When I first learned about October Unprocessed, the question that immediately came to mind is: what defines processed food? This crock pot applesauce recipe contains no refined or added sugars and should work for your month of unprocessed eating, no matter how strict you decide to be.
There’s a great discussion about what is an isn’t processed over at Eating Rules, and I think I like their definition: if a reasonable cook can make it in a kitchen with whole food ingredients, it’s unprocessed. I also like that it doesn’t mean you have to make everything from scratch. If the ingredients are all real food, that counts, although this did lead to an interesting discussion between me and my husband, Dave.
His question was whether potato chips counted, if the ingredients were just potatoes, oil, and salt. My gut reaction was “no way!” but he pointed out that technically chips adhere to the rules. So! I think I’m going to use the reasonable cook rule as a rule of thumb but also go with the plain ol’ gut check for some of the iffier foods, like chips.
When Dave and I were talking about what is an isn’t processed before we’d found the Eating Rules page, the first thing that came to mind for me was applesauce for some reason. Applesauce is technically “processed,” and it’s something that is so easy to make at home.
I think I had applesauce on the brain because I’d just made a batch of brown sugar applesauce with some apples we’d picked on our anniversary getaway to the Blue Ridge Mountains in Georgia. I had a ton of apples left from that trip still, so I decided to try making another batch of applesauce, one without any added refined sugars. That’s got to be unprocessed, right?
Here’s my super simple crock pot applesauce recipe!
Sugar Free Crock Pot Applesauce
- 10 large apples, peeled, cored, and diced into 1″ pieces
- 1/2 to 3/4 cups water
- Toss the apples and water into your crock pot, and cook on high for 3-4 hours, until it reaches your desired consistency.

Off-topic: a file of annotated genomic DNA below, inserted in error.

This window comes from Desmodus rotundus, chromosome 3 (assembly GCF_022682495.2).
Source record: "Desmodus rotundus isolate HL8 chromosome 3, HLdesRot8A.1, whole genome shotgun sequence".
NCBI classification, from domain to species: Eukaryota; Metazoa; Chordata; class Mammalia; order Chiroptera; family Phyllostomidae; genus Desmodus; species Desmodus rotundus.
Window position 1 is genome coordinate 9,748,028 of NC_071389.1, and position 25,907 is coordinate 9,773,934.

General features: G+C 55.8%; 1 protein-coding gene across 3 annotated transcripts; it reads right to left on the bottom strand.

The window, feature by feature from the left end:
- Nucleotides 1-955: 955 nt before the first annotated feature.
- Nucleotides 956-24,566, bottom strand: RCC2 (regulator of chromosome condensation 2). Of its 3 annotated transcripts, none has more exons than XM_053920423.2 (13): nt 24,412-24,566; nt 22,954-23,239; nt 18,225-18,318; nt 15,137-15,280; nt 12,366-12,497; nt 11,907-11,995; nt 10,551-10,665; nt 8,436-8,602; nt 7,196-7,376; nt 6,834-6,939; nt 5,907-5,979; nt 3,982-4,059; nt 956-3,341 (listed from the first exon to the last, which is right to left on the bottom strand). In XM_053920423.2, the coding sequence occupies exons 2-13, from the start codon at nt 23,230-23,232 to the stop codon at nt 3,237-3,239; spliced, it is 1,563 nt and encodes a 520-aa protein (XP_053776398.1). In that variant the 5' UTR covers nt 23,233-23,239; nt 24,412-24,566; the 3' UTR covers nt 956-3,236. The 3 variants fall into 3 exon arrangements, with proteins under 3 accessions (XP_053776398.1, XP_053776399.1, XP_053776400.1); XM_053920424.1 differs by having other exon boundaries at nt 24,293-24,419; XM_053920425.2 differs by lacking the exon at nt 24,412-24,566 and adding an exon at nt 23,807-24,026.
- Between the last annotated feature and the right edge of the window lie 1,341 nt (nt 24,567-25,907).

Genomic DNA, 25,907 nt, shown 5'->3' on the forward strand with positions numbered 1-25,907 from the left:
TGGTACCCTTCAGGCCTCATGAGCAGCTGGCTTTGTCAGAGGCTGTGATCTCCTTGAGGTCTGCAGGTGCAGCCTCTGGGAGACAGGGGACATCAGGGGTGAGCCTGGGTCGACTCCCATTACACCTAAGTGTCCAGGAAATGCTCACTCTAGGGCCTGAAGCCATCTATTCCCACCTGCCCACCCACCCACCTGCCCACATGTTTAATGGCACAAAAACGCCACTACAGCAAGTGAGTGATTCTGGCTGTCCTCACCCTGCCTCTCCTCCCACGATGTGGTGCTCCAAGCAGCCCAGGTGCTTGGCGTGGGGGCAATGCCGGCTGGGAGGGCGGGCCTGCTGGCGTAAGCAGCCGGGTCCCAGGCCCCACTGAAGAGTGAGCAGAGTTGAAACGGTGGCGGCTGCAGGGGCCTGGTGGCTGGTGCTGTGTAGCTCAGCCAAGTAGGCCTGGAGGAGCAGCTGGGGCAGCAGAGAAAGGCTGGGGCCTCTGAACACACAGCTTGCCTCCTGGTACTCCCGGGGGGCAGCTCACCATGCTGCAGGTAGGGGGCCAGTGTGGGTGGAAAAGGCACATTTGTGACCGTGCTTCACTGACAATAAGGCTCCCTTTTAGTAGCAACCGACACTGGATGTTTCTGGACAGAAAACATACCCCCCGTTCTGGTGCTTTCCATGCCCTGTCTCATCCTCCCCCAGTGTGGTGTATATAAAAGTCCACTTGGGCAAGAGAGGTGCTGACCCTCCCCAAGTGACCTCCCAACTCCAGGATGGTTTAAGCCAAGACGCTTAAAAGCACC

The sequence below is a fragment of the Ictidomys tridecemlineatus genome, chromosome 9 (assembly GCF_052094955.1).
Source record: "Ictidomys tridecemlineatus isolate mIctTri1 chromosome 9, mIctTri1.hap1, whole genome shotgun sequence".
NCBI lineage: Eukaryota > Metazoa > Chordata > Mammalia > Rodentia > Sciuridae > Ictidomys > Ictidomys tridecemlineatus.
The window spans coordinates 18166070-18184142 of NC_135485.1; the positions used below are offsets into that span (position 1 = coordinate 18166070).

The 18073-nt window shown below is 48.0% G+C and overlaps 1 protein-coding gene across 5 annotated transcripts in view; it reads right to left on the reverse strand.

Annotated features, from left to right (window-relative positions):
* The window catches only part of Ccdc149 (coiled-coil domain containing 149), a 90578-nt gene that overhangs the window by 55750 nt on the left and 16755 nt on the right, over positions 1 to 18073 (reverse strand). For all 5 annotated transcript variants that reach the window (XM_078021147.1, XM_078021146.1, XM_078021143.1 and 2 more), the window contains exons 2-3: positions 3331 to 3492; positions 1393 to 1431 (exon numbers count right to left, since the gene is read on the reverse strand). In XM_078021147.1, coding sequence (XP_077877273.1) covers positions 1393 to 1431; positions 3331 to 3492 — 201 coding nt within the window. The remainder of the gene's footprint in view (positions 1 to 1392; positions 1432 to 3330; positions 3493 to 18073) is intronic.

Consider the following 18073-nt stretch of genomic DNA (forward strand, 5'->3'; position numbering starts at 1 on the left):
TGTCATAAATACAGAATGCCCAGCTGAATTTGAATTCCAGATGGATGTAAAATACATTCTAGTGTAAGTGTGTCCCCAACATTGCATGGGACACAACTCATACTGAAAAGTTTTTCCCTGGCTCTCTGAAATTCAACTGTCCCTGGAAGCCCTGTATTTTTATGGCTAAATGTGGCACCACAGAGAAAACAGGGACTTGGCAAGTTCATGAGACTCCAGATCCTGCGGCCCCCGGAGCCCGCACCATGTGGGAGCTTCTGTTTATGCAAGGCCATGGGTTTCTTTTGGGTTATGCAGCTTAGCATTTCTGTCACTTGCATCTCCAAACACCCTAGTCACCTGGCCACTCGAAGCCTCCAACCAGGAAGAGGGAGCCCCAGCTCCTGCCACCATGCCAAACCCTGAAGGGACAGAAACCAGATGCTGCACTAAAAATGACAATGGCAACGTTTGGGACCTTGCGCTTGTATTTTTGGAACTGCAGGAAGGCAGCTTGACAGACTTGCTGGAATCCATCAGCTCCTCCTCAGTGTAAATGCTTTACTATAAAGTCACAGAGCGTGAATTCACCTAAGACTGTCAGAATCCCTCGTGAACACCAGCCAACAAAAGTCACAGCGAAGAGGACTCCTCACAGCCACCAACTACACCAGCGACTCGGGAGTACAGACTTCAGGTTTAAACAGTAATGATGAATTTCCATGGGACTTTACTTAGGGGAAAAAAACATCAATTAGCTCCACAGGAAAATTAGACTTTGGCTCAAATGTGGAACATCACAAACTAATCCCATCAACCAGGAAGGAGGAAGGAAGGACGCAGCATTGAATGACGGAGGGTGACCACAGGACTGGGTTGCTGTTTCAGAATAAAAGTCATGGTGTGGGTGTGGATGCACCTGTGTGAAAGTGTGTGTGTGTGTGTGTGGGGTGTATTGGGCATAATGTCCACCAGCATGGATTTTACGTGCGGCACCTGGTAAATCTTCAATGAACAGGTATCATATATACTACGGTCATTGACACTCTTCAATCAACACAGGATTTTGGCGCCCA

- While the sauce cooks, you’ll want to check on it once an hour. If things are looking dry, add the extra water. It’s also a good idea to stir the sauce when you check it, This prevents the sugars from the apples from sticking to the sides and bottom of the crockpot. You’ll be glad you did this when it’s time to clean up, I promise!
When the applesauce is done, you can either spoon it hot into Mason jars or let it cool and store it in repurposed glass jars. Do not spoon the hot applesauce into reclaimed jars! It could all work out fine, but your jars could also shatter, and you’d lose the applesauce and the jar.
More October Unprocessed Goodness:
- October Unprocessed, Day One – Heather Carr’s first day doing the 2012 challenge.
- October Unprocessed: Dining Out – This is from last year, and since it’s something I imagine anyone who’s participating in the challenge is going to deal with, I wanted to share it here.
- Welcome to October Unprocessed – Andrea from our sister site, Vibrant Wellness Journal is also participating. I’m looking forward to her primer coming out later on today about what she considers processed foods!